With the recent revelation that the FBI has long suspected Donald Trump of being a Russian puppet, Dean Baquet owes Liz Spayd an overdue apology. In May 2017, Baquet, as New York Times executive editor, oversaw the elimination of the paper’s public-editor position, effectively firing Spayd before her two-year term was up. As public editor, it was Spayd’s job to act as an internal Times watchdog, answer reader questions, and address concerns about news coverage.
Why was Spayd pushed out?
In November 2016 and again in January 2017, Spayd wrote columns that criticized the paper’s “timid” coverage of the Russia hacking scandal during the presidential campaign. Complaining that the Times essentially missed the blockbuster story, and that the newsroom was far too slow in covering the unfolding scandal, Spayd lowered the boom. She claimed readers had been “shortchanged” on the Russia hacking story, while the Times newsroom seemed completely “turbocharged” in covering Hillary Clinton’s emails during the same election cycle.
“The Times should have assembled a strike force and given it a mandate to make this story its top priority,” Spayd wrote of the Russia hacking story. “There are few more crucial assertions than whether a possible occupant of the White House participated in an act of espionage against his country.”
She also took aim at a now-notorious election-eve Times article from October 31, 2016. “Investigating Donald Trump, F.B.I. Sees No Clear Link to Russia,” read the Times headline. Investigators “have become increasingly confident, based on the evidence they have uncovered, that Russia’s direct goal is not to support the election of Mr. Trump,” the Times reported. It’s a passage that brings instant embarrassment today, given the avalanche of evidence that has surfaced confirming a strong connection between Russia and the Trump campaign.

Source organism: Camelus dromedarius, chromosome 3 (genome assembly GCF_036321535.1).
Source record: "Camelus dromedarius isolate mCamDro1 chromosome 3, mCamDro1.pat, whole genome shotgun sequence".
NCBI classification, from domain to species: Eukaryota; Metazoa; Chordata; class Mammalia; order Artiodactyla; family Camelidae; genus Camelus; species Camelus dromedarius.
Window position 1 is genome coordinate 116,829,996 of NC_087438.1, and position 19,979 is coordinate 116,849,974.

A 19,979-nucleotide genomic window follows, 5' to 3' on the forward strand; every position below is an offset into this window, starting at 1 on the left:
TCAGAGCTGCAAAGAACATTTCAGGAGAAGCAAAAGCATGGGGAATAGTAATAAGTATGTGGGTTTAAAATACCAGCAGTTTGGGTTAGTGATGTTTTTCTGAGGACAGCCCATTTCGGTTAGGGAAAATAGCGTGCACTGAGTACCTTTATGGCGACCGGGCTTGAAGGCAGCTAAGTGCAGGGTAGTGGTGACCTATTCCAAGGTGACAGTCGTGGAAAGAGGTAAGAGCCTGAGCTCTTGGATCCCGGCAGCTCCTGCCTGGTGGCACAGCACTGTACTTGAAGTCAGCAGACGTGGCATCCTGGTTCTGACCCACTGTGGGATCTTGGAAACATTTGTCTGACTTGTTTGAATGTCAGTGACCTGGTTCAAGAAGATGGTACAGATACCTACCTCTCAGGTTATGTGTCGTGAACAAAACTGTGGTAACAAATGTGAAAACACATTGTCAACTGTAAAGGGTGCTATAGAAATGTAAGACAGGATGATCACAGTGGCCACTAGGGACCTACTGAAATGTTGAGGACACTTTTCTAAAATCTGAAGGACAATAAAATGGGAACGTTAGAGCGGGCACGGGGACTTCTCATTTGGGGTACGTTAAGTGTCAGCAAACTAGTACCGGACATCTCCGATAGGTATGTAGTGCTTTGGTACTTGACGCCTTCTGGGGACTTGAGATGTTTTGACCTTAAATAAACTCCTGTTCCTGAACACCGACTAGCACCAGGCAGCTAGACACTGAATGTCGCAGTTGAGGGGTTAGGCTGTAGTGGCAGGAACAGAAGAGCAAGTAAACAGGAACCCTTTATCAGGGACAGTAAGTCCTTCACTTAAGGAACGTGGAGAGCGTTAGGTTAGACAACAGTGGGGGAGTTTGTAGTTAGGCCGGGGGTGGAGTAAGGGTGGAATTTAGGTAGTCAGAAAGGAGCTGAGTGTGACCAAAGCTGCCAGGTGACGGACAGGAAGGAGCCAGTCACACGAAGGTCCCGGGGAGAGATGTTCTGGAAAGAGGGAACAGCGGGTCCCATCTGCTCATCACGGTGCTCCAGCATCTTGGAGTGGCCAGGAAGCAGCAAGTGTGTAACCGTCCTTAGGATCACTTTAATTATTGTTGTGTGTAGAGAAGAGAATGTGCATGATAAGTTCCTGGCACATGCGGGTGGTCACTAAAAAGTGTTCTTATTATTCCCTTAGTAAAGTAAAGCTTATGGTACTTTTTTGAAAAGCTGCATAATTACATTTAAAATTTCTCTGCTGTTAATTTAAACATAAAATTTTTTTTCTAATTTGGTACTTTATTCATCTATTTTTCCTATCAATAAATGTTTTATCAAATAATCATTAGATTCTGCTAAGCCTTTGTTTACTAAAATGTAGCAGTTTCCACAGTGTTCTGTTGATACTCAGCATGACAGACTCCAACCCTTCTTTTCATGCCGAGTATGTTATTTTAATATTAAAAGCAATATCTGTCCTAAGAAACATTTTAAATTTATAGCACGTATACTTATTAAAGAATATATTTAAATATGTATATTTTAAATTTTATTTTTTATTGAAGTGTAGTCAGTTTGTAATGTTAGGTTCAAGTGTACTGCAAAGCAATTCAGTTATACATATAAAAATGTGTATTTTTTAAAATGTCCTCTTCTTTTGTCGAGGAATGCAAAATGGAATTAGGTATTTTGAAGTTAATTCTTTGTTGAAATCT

At the time, the Times’ no-Russia-connection claim provided the Trump camp with crucial political cover during the closing days of the campaign. The article helped put the media brakes on the unfolding Russian hacking story that could have crippled Trump. Yet the newspaper itself last week confirmed that Trump’s ties to the Kremlin appear to run so deep that the FBI itself opened up an investigation.
Back in January 2017, Baquet was so furious with Spayd’s valid criticism of the Times‘ soft Russia coverage that he actually aired his complaints to the Times’ archrival, the Washington Post, denouncing the Times’ public editor’s work as “bad,” and insulted Spayd by claiming, “She doesn’t understand what happened.” Four months later Spayd’s position was axed, and Times insiders told Politico that Spayd was shown the door specifically because her criticism of the paper’s Russia coverage was seen as being too negative.
Fast-forward to 2019, and everything Spayd wrote about the Times‘ timid Russia coverage in 2016 has proven to be true.
That’s why Baquet owes her an apology. And more importantly, that’s why Baquet and the Times owe readers a long-past-due explanation for what went wrong on the Russia beat in 2016.